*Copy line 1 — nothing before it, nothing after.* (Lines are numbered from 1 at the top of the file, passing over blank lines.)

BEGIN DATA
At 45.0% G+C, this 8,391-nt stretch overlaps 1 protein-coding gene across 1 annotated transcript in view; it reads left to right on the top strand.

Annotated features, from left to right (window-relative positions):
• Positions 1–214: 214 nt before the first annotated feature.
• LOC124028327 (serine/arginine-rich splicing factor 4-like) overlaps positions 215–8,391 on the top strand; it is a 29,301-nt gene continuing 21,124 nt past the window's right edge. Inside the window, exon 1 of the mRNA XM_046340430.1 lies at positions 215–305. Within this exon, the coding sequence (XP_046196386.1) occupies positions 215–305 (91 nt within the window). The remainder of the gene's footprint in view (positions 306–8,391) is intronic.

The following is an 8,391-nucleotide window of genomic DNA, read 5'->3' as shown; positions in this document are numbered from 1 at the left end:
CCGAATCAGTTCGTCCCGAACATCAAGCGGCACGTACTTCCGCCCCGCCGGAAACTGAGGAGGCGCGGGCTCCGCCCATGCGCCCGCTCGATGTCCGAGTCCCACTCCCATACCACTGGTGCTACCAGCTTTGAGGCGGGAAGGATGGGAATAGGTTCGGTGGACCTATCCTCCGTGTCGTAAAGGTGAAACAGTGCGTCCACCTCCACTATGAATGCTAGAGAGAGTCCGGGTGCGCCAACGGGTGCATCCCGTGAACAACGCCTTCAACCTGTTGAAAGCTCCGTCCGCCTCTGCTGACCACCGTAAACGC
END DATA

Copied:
At 45.0% G+C, this 8,391-nt stretch overlaps 1 protein-coding gene across 1 annotated transcript in view; it reads left to right on the top strand.